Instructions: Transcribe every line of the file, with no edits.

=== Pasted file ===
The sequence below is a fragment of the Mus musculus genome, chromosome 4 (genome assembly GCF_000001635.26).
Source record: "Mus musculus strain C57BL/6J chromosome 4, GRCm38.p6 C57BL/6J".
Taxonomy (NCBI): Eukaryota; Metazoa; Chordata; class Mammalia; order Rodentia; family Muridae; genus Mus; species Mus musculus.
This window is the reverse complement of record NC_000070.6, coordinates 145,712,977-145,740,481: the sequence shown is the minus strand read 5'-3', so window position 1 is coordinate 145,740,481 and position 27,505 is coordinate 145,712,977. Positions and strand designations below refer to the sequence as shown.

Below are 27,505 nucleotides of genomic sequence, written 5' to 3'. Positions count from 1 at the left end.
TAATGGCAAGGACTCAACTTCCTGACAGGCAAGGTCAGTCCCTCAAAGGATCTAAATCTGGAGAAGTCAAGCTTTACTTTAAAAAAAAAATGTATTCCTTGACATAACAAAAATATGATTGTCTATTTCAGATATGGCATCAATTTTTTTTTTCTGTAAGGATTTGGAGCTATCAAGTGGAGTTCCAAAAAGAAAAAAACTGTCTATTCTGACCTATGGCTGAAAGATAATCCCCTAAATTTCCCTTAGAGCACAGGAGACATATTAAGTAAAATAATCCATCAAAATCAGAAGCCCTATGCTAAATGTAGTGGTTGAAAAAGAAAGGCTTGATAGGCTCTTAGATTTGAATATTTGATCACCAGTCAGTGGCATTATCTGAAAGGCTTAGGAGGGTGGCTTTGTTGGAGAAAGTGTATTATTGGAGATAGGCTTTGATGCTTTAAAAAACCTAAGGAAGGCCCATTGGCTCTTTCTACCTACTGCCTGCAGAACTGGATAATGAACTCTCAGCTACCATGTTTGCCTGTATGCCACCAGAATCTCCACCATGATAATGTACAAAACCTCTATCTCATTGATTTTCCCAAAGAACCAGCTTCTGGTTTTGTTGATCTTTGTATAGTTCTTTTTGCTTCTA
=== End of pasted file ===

The sequence below is a fragment of the Mus musculus genome, chromosome 4 (genome assembly GCF_000001635.26).
Source record: "Mus musculus strain C57BL/6J chromosome 4, GRCm38.p6 C57BL/6J".
Taxonomy (NCBI): Eukaryota; Metazoa; Chordata; class Mammalia; order Rodentia; family Muridae; genus Mus; species Mus musculus.
This window is the reverse complement of record NC_000070.6, coordinates 145,712,977-145,740,481: the sequence shown is the minus strand read 5'-3', so window position 1 is coordinate 145,740,481 and position 27,505 is coordinate 145,712,977. Positions and strand designations below refer to the sequence as shown.

Below are 27,505 nucleotides of genomic sequence, written 5' to 3'. Positions count from 1 at the left end.
TAATGGCAAGGACTCAACTTCCTGACAGGCAAGGTCAGTCCCTCAAAGGATCTAAATCTGGAGAAGTCAAGCTTTACTTTAAAAAAAAAATGTATTCCTTGACATAACAAAAATATGATTGTCTATTTCAGATATGGCATCAATTTTTTTTTTCTGTAAGGATTTGGAGCTATCAAGTGGAGTTCCAAAAAGAAAAAAACTGTCTATTCTGACCTATGGCTGAAAGATAATCCCCTAAATTTCCCTTAGAGCACAGGAGACATATTAAGTAAAATAATCCATCAAAATCAGAAGCCCTATGCTAAATGTAGTGGTTGAAAAAGAAAGGCTTGATAGGCTCTTAGATTTGAATATTTGATCACCAGTCAGTGGCATTATCTGAAAGGCTTAGGAGGGTGGCTTTGTTGGAGAAAGTGTATTATTGGAGATAGGCTTTGATGCTTTAAAAAACCTAAGGAAGGCCCATTGGCTCTTTCTACCTACTGCCTGCAGAACTGGATAATGAACTCTCAGCTACCATGTTTGCCTGTATGCCACCAGAATCTCCACCATGATAATGTACAAAACCTCTATCTCATTGATTTTCCCAAAGAACCAGCTTCTGGTTTTGTTGATCTTTGTATAGTTCTTTTTGCTTCTA